During that terrible time, I couldn't think correctly. I couldn't process and interpret situations accurately. And I did some idiotic things in a hypomanic state, for which I begged forgiveness afterward. Was my conscience on mute in those moments? Why didn't it keep me from right actions? More to the point, was the devil alive and active in my soul, ready to attack during a vulnerable point so to sway me toward the dark side? Or was I so sick at that time, like my doctor tried to explain to family members, that my illness dictated my behavior?
My own brief encounter with this kind of darkness showed me how fuzzy the boundaries can be between illness and evil. And it makes it that much harder for me to arrive at a firm conclusion on where Cho falls on the spectrum.

"[Mental illness] is why we can talk about behavior as evil," says Jennifer Geddes, associate professor of religious studies and director of the Institute for Advanced Studies in Culture at the University of Virginia. "To murder people is an evil thing to do. Now, what brings someone to do evil can be a whole range of factors: psychological problems, biochemical problems, past abuse that would person has suffered. When something this tragic and horrifying happens, we need that word to name it."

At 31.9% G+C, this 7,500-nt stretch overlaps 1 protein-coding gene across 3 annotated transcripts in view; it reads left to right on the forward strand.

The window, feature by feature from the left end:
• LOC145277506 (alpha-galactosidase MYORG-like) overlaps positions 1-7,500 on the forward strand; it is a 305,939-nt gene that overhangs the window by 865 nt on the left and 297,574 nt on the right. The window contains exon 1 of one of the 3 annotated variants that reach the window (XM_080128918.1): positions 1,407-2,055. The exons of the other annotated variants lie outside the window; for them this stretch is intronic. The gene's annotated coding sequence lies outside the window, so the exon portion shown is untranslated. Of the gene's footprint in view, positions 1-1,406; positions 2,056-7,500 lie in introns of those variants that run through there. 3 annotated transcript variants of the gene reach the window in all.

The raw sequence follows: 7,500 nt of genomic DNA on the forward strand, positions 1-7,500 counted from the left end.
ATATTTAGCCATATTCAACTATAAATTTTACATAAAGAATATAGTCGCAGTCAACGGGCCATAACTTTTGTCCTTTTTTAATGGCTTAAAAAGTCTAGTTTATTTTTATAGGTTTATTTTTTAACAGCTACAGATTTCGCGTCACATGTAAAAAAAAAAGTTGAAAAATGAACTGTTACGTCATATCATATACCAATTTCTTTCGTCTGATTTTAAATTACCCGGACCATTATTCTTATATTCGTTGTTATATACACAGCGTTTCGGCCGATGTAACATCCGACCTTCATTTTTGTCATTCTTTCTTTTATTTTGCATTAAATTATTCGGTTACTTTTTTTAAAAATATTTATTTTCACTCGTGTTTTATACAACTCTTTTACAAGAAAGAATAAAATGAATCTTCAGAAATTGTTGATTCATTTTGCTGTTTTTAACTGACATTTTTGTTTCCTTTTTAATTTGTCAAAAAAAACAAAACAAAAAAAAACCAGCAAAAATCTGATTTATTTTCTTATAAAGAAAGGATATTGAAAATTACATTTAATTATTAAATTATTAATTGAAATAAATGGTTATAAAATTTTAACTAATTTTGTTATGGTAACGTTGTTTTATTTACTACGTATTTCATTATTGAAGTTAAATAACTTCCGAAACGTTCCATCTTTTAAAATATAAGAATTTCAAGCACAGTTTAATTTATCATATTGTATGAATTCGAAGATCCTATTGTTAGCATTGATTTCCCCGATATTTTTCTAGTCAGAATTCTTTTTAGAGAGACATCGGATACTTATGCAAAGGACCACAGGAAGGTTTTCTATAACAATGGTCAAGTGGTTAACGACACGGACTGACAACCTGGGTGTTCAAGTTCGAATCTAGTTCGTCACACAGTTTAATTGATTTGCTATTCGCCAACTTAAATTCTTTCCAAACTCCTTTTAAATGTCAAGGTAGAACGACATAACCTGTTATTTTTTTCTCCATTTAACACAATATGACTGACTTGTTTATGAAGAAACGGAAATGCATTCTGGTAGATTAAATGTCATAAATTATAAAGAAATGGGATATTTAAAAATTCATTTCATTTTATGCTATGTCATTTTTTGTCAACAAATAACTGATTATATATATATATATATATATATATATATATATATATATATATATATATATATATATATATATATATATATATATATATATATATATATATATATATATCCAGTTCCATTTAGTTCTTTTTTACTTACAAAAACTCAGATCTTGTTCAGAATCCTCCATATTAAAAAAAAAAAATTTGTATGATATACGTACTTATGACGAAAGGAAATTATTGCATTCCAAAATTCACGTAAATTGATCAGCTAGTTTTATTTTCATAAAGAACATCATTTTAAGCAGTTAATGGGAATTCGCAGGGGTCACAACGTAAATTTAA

Three months after the Columbine massacre, the FBI convened a summit of prominent mental health experts to diagnose the killers and attempt to explain what went terribly wrong inside their heads. Journalist Dave Cullen shares their conclusion in his Slate.com article, "The Depressive and the Psychopath: At Last We Know Why the Columbine Killers Did It."

Cullen describes the personalities of both Klebold and Harris, and why it's so important to regard the two as separate people given that Klebold was a depressive and suicidal hothead who could have been turned around, while Harris was a psychopath without a conscience--"evil," according to my understanding of my religious teachings.